Author Archives: Tom Burroughs

Seeking Environmental Accord


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  6/15/16 – When facing environmental challenges, success will come best by talking persuasively, not confrontationally, a well-known author who specializes in human and animal behavior recently suggested in the New York Times. One success he cited, the use of “catch shares” to protect fisheries, was explored early on in Issues (here and here). On […]


Reducing Mass Incarceration Safely


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  6/10/16 – Roughly 2.3 million people are locked up in prisons and jails in the United States today, a 500% increase over the past 40 years. In Issues, analysts have identified ways to shrink the incarcerated population while still protecting the public. Reinforcing the safety factor, a new study finds that reducing the number […]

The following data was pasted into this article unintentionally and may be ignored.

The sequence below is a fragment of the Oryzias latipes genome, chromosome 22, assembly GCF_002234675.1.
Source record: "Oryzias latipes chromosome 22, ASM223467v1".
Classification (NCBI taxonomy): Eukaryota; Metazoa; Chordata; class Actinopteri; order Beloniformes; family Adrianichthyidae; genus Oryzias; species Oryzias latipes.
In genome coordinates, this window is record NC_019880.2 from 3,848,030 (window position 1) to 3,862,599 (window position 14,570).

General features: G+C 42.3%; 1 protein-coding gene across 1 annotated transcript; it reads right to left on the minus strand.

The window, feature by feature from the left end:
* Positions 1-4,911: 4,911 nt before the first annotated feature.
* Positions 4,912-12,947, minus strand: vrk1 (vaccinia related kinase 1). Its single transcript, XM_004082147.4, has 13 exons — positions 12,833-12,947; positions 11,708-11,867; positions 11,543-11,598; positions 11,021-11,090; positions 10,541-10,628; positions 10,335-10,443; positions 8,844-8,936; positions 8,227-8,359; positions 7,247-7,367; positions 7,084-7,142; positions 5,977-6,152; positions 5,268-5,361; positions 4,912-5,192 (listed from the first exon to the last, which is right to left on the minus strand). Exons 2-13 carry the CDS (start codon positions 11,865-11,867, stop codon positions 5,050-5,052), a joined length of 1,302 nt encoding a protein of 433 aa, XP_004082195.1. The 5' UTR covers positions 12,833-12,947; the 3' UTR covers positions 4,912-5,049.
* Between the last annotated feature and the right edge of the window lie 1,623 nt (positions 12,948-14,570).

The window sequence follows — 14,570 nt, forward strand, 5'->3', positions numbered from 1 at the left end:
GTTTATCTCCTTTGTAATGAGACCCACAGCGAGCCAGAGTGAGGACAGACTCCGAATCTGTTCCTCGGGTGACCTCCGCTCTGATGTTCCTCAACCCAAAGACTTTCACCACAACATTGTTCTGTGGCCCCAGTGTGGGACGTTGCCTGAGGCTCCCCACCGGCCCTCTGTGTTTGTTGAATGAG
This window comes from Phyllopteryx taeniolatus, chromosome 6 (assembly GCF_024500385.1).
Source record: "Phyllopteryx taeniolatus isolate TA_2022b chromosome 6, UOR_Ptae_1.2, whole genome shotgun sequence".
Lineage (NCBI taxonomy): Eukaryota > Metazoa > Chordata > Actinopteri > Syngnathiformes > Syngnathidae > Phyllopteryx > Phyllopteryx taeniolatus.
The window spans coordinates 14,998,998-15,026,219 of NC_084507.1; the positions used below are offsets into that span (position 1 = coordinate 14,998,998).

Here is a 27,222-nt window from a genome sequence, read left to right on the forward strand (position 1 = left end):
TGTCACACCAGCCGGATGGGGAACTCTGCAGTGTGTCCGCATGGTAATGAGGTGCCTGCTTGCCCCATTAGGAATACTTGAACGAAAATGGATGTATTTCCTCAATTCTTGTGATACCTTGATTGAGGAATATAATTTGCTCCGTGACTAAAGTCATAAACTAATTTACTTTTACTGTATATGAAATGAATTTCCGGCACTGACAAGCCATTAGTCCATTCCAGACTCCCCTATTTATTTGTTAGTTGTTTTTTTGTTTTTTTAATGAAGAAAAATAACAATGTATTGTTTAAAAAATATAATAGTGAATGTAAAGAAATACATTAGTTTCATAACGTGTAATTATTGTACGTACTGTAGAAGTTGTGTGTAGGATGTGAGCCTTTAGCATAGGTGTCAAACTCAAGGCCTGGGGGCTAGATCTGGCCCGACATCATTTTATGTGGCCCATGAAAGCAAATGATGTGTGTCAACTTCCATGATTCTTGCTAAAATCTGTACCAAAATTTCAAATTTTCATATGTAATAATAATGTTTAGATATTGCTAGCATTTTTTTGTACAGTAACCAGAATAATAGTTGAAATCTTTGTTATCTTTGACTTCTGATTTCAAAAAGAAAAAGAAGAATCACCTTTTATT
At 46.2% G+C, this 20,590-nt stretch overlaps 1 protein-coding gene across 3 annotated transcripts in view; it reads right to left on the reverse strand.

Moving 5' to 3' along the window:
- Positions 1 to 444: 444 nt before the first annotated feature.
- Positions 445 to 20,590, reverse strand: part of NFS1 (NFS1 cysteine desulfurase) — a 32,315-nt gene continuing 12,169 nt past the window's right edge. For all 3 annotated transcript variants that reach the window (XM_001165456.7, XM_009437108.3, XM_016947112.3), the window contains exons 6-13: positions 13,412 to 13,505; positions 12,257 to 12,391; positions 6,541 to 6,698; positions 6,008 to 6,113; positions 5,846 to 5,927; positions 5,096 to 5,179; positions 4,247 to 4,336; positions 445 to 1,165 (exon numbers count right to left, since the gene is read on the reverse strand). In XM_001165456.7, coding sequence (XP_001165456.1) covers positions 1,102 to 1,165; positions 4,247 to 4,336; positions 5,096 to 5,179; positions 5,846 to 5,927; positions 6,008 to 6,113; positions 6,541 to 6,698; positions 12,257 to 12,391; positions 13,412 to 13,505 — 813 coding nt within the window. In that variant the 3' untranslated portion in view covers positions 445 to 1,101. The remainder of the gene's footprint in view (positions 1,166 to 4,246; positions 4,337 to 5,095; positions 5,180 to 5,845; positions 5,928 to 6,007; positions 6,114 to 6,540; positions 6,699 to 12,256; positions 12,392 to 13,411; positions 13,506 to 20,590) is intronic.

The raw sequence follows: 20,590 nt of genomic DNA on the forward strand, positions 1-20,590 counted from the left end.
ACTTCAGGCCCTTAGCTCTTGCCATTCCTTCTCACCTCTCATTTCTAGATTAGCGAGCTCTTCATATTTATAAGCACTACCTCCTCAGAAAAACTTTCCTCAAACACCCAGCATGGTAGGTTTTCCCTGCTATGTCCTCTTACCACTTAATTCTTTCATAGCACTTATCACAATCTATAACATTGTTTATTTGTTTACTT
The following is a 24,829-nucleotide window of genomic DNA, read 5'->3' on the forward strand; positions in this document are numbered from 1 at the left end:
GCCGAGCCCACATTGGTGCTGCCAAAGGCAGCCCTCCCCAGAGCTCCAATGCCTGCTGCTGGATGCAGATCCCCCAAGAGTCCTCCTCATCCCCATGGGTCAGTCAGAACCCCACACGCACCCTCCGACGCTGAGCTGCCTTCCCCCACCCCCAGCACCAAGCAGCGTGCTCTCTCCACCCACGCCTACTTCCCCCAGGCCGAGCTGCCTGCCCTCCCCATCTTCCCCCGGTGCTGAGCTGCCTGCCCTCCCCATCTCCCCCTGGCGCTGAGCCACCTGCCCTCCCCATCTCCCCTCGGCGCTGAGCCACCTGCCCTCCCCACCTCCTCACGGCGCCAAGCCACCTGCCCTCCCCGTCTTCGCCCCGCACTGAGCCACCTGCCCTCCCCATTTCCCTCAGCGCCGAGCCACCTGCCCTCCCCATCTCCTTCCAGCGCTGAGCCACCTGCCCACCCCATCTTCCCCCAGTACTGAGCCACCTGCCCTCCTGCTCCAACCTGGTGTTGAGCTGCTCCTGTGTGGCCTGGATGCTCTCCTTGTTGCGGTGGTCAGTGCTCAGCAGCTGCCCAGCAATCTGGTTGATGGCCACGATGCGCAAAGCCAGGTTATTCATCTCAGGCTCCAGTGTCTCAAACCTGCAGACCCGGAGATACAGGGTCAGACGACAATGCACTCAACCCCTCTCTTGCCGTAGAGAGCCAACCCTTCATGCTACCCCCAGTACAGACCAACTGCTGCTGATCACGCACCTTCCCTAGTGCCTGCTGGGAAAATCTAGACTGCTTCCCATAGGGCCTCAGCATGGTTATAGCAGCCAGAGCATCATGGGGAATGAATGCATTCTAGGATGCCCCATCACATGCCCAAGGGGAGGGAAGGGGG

Progress, but Not Success, on High School Graduation


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  6/9/16 – The on-time graduation rate for public high schools in the United States has reached an all-time high, according to the latest federal data reported in Education Week. But progress has been far from uniform, and critical gaps remain. In Issues, two analysts have previously presented a slate of carrot-and-stick actions that policymakers […]


Teen Obesity Rates Still Rising